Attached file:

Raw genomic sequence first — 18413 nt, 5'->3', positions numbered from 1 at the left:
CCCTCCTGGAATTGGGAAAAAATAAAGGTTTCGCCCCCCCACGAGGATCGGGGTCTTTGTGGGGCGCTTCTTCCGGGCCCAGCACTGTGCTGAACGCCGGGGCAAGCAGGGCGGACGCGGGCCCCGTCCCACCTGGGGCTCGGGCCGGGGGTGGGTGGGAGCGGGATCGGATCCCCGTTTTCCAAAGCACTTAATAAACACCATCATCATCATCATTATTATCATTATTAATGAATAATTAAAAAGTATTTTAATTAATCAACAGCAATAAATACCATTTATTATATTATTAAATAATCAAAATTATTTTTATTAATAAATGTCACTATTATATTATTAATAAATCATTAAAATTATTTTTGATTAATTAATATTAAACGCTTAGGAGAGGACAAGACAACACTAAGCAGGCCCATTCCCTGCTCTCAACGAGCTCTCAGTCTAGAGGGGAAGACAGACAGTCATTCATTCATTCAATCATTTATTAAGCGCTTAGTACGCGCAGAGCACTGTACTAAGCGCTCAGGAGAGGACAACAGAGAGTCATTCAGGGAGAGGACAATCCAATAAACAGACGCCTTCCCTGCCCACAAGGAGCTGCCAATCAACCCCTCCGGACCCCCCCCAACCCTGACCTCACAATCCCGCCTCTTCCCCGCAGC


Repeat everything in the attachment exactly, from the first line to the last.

Raw genomic sequence first — 18413 nt, 5'->3', positions numbered from 1 at the left:
CCCTCCTGGAATTGGGAAAAAATAAAGGTTTCGCCCCCCCACGAGGATCGGGGTCTTTGTGGGGCGCTTCTTCCGGGCCCAGCACTGTGCTGAACGCCGGGGCAAGCAGGGCGGACGCGGGCCCCGTCCCACCTGGGGCTCGGGCCGGGGGTGGGTGGGAGCGGGATCGGATCCCCGTTTTCCAAAGCACTTAATAAACACCATCATCATCATCATTATTATCATTATTAATGAATAATTAAAAAGTATTTTAATTAATCAACAGCAATAAATACCATTTATTATATTATTAAATAATCAAAATTATTTTTATTAATAAATGTCACTATTATATTATTAATAAATCATTAAAATTATTTTTGATTAATTAATATTAAACGCTTAGGAGAGGACAAGACAACACTAAGCAGGCCCATTCCCTGCTCTCAACGAGCTCTCAGTCTAGAGGGGAAGACAGACAGTCATTCATTCATTCAATCATTTATTAAGCGCTTAGTACGCGCAGAGCACTGTACTAAGCGCTCAGGAGAGGACAACAGAGAGTCATTCAGGGAGAGGACAATCCAATAAACAGACGCCTTCCCTGCCCACAAGGAGCTGCCAATCAACCCCTCCGGACCCCCCCCAACCCTGACCTCACAATCCCGCCTCTTCCCCGCAGC